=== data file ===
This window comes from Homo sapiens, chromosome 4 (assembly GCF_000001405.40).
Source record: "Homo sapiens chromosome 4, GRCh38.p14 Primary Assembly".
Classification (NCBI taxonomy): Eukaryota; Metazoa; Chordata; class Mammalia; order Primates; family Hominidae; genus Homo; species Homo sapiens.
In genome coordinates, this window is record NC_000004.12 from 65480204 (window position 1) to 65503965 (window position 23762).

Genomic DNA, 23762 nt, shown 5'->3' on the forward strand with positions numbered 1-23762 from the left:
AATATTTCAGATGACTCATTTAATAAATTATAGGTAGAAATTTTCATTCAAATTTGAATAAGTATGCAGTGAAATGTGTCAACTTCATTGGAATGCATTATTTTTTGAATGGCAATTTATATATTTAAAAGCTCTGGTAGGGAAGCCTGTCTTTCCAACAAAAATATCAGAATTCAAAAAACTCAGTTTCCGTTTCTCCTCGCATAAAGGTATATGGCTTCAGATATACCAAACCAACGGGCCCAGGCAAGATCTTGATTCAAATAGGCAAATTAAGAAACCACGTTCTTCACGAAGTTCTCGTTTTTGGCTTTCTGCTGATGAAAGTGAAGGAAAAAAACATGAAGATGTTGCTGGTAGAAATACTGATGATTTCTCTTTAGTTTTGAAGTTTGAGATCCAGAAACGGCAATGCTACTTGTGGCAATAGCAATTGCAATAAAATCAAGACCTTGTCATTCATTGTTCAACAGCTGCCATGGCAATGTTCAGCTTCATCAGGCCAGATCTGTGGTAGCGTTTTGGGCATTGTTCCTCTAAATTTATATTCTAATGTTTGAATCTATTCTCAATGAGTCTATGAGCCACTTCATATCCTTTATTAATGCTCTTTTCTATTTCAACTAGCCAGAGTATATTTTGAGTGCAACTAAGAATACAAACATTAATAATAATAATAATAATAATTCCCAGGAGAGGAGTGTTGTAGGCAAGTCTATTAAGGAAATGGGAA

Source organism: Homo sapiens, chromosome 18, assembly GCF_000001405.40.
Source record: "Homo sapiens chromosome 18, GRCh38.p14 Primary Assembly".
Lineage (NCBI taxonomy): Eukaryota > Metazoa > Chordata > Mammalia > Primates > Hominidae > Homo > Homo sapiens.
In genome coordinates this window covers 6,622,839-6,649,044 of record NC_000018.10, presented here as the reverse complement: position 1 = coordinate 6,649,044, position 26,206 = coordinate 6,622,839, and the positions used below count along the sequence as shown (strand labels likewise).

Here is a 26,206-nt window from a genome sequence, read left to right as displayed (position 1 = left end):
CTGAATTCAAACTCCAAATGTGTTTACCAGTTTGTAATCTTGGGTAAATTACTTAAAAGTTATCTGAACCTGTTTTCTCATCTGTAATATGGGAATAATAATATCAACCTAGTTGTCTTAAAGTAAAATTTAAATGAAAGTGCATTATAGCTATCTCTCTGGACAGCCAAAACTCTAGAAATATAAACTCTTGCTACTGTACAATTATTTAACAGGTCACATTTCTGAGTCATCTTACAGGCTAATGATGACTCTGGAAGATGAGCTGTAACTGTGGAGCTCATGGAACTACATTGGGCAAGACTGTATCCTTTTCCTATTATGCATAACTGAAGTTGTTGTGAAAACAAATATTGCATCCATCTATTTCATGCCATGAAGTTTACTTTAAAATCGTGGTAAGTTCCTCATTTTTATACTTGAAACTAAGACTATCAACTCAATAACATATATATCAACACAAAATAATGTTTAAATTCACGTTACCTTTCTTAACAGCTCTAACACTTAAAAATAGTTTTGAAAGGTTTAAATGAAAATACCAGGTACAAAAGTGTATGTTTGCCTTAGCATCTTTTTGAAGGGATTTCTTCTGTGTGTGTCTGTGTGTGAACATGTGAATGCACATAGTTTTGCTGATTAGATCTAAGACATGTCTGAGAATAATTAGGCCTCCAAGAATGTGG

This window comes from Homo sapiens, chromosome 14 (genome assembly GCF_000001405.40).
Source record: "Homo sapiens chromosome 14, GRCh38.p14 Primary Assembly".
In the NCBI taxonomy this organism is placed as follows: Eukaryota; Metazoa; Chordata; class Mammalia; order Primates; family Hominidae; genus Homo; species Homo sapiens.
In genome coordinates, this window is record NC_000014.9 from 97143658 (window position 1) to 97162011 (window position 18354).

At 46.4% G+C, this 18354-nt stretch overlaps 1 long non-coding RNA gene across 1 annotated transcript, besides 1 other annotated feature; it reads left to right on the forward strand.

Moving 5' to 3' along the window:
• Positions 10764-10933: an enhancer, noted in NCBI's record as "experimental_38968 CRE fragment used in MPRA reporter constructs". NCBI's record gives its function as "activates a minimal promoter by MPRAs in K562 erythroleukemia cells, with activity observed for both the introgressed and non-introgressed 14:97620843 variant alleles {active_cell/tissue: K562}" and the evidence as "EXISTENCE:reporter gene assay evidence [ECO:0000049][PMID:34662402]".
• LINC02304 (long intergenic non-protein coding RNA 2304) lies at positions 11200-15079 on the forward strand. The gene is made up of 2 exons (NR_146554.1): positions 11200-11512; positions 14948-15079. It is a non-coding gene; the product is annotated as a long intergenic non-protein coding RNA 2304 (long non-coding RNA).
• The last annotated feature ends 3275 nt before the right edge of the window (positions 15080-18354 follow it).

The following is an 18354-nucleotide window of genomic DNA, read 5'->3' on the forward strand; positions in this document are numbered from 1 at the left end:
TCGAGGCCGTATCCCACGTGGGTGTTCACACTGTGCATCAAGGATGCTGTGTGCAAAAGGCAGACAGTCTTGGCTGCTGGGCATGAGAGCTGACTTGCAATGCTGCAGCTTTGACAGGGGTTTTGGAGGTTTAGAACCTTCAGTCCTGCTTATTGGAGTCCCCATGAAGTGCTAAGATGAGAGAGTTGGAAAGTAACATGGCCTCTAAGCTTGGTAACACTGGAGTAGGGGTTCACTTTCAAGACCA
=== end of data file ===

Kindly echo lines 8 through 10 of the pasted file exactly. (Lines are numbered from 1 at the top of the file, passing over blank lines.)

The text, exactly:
Source record: "Homo sapiens chromosome 18, GRCh38.p14 Primary Assembly".
Lineage (NCBI taxonomy): Eukaryota > Metazoa > Chordata > Mammalia > Primates > Hominidae > Homo > Homo sapiens.
In genome coordinates this window covers 6,622,839-6,649,044 of record NC_000018.10, presented here as the reverse complement: position 1 = coordinate 6,649,044, position 26,206 = coordinate 6,622,839, and the positions used below count along the sequence as shown (strand labels likewise).